(This article is reprinted with permission from UConn Today, an online blog published by the University of Connecticut).

Although they already have more than 4,000 recipes to use, the skilled chefs who guide the preparation of nearly 180,000 meals per week in UConn’s dining halls always seek out new dishes to introduce to the campus community.

The “Recipes From Home” program, which serves favorite family meals students enjoyed while growing up at home, was launched by Dining Services several years ago. A newsletter was sent to parents of students requesting recipes, and hundreds were submitted. A team of Dining Services chefs selected a group of recipes that were tested in the eight residential campus dining halls and, after configuring the preparation for hundreds of servings instead of merely a small family meal, several were added to the cycle of menus.

Many of those favorite family recipes are still served each week at UConn, but now they are being shared through an online cookbook titled “Recipes from Home: A Collection of Recipes from UConn Parents and Students.” The cookbook, featuring 29 of the recipes, is a cooperative effort between Dining Services and art students in the School of Fine Arts.

The idea for a cookbook had been simmering for some time, until it was moved to the front burner during a conversation late last summer between Dennis Pierce, director of Dining Services, and Gail Merrill, publicity marketing manager.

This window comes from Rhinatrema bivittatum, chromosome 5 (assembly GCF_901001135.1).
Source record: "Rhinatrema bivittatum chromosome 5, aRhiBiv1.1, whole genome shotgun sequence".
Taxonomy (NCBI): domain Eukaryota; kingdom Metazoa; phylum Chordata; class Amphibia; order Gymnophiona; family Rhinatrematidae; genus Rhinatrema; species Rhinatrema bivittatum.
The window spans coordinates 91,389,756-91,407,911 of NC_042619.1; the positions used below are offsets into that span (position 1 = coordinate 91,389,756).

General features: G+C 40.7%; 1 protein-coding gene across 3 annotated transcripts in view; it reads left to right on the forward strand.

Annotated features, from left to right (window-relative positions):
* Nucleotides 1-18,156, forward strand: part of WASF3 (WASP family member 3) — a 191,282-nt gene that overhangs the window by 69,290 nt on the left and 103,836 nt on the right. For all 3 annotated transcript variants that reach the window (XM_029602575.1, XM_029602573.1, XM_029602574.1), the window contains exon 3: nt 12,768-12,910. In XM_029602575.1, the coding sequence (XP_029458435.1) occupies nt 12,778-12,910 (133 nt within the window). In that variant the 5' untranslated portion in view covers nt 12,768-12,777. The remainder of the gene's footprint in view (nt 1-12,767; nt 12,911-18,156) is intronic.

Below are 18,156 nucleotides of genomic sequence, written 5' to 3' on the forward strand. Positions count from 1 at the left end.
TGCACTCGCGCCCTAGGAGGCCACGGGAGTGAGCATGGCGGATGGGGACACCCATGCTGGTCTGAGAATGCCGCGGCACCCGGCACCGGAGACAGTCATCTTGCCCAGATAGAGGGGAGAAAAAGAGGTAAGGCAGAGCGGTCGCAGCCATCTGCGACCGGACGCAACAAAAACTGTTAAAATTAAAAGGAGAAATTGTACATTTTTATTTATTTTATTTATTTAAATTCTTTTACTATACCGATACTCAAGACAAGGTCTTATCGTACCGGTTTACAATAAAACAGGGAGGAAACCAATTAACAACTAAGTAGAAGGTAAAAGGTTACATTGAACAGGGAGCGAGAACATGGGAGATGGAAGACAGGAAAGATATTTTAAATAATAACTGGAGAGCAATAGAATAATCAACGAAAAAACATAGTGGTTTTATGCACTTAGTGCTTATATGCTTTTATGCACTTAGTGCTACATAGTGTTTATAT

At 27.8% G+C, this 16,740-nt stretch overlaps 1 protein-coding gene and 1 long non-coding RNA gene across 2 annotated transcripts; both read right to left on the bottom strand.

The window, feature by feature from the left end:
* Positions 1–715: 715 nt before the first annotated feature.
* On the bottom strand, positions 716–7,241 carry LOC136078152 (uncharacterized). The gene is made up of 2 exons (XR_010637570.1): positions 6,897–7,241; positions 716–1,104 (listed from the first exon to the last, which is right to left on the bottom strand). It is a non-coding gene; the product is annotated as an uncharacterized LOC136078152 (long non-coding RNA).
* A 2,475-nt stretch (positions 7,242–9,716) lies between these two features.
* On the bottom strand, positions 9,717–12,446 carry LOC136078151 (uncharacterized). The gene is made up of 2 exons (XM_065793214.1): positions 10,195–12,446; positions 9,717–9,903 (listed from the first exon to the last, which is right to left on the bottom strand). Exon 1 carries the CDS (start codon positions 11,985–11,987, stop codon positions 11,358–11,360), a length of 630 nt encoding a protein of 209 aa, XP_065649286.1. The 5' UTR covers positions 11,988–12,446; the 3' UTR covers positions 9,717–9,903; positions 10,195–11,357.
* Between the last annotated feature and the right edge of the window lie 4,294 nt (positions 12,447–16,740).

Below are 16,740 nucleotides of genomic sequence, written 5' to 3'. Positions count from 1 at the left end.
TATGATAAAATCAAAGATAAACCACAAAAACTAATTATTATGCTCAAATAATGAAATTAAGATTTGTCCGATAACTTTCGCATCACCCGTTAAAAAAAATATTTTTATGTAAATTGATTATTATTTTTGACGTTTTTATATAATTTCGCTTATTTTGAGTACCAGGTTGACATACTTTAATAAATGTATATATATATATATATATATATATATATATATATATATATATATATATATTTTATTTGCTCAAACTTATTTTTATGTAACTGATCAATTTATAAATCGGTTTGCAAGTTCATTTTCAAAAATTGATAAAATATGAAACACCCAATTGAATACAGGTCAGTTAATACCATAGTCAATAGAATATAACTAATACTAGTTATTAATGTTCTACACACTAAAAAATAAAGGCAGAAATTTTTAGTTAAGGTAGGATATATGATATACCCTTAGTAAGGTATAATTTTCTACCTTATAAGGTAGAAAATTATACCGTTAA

“The cookbook was always an idea in my mind, but we didn’t have time to do it,” says Merrill. “When Dennis said we should resurrect it, I happened to be in an art museum and picked up a book that had illustrated recipes. It was a real cool looking book. I thought: why don’t we talk to our illustration students?”

The opportunity to provide a real work assignment for students was welcomed by three members of the art faculty: Cora Lynn Deibler and Alison Paul, who guided their students through the illustration assignment, and Mary Banas, who led her students through creating design templates for the two-page recipe spreads.

“It’s a good preliminary professional practice for these young illustrators to engage in this kind of project, rather than simply doing projects that go between themselves and the professor,” says Deibler, whose client list includes The Big Apple Circus, “Weekly Reader,” Scholastic Inc., and Oxford University Press. “We work hard in the illustration department to connect our students’ work with someone outside the classroom.”